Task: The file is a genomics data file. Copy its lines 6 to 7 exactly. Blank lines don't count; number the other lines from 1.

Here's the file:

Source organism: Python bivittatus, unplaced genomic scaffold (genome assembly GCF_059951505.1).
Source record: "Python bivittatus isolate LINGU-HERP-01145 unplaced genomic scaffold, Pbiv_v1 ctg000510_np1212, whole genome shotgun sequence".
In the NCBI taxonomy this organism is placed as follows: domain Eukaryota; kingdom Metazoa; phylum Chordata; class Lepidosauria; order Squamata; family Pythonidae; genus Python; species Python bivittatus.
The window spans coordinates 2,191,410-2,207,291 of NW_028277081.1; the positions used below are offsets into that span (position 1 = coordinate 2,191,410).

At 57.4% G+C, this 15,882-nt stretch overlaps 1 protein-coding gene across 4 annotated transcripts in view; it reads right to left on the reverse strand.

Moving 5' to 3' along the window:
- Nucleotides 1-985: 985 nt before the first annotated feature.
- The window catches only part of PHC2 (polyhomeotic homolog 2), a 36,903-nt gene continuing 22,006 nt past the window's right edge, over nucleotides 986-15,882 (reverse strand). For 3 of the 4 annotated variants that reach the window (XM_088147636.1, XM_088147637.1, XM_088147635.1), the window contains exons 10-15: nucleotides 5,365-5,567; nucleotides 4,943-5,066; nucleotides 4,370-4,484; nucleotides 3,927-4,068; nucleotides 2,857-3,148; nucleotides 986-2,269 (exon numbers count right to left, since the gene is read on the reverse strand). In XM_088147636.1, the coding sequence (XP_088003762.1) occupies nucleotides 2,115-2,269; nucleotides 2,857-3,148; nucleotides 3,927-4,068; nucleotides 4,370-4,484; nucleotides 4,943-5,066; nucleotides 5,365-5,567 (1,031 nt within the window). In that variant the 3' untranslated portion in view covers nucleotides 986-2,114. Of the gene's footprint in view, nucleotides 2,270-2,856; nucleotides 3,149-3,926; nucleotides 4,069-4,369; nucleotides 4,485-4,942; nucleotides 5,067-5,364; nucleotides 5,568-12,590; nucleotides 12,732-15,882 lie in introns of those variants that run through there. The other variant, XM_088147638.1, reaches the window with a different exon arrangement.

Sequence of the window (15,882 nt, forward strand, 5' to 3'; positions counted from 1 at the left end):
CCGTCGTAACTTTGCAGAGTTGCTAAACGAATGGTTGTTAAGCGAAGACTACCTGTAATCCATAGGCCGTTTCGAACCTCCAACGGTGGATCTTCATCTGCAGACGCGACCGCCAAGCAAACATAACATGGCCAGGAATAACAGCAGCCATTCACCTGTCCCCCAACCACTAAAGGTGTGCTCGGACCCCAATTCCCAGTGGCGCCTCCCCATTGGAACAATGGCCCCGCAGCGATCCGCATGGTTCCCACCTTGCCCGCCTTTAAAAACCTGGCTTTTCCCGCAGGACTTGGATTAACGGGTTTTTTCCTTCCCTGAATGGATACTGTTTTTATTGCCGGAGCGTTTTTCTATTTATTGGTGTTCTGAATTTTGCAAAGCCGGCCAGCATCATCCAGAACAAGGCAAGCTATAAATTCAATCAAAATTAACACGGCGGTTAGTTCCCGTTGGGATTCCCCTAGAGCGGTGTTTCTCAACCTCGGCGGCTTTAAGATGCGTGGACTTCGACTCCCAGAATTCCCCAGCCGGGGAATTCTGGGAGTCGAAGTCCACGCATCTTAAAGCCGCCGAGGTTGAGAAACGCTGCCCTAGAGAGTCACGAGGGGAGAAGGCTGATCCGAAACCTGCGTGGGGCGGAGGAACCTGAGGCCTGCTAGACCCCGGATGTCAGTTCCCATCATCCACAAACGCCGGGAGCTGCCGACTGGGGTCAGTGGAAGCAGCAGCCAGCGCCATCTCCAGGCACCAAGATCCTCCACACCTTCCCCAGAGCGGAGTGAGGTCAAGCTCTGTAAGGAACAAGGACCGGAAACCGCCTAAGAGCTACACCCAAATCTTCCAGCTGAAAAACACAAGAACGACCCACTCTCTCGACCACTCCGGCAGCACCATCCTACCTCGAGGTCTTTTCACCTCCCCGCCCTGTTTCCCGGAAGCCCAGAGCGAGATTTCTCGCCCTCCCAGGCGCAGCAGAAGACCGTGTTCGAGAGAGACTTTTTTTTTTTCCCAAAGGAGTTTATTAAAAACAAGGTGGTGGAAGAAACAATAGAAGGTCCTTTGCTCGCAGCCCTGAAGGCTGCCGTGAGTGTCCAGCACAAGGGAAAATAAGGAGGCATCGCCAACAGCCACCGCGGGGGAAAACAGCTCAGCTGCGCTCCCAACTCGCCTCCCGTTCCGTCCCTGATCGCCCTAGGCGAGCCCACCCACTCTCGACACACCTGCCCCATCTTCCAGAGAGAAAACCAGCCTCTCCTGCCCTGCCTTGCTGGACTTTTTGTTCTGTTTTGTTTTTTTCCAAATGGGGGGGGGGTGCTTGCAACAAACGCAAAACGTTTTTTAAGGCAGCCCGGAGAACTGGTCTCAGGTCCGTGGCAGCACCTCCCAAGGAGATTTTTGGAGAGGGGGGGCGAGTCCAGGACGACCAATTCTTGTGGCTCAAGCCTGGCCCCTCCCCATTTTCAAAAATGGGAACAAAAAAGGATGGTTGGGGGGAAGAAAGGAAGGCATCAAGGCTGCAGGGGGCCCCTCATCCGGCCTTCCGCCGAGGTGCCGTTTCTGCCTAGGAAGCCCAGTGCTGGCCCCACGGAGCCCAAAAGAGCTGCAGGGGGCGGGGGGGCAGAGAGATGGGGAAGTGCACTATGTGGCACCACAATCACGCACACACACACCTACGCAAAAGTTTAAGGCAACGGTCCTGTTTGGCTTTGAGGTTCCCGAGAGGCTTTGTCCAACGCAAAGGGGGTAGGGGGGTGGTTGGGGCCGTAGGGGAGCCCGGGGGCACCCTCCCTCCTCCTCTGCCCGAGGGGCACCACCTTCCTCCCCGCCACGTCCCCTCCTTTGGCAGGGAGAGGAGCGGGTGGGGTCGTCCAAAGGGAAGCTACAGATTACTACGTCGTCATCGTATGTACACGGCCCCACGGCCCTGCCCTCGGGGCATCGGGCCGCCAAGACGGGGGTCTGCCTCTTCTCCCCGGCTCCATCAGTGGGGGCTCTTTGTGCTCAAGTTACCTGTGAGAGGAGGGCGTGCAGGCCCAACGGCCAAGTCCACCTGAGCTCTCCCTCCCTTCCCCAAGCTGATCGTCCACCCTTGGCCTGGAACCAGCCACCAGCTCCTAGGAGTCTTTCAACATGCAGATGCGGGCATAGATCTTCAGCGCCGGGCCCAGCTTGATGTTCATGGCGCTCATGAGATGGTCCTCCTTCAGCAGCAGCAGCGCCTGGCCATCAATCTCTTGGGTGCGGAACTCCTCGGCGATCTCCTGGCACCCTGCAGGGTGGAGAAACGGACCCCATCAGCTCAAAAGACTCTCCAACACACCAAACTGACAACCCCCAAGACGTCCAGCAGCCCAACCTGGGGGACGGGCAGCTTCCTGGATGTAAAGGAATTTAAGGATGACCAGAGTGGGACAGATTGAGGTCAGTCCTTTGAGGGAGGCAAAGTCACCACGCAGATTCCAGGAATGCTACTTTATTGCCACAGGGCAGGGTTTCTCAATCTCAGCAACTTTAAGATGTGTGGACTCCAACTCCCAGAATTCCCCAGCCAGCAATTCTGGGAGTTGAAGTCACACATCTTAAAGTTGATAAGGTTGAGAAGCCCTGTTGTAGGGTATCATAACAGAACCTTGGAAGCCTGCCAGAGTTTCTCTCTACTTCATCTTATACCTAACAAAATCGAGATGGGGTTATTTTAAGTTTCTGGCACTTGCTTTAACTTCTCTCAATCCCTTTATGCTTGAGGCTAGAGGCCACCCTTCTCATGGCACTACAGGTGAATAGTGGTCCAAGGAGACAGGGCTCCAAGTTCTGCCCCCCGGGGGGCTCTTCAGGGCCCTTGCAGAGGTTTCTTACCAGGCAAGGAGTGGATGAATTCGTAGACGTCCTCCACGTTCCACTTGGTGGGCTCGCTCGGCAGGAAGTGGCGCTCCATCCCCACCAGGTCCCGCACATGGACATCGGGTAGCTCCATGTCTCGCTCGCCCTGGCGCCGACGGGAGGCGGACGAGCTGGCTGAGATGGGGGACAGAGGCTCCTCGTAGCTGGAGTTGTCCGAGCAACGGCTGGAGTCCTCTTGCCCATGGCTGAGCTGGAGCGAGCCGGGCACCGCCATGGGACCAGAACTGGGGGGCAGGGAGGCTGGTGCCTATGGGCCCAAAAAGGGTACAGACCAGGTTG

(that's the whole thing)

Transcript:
Moving 5' to 3' along the window:
- Nucleotides 1-985: 985 nt before the first annotated feature.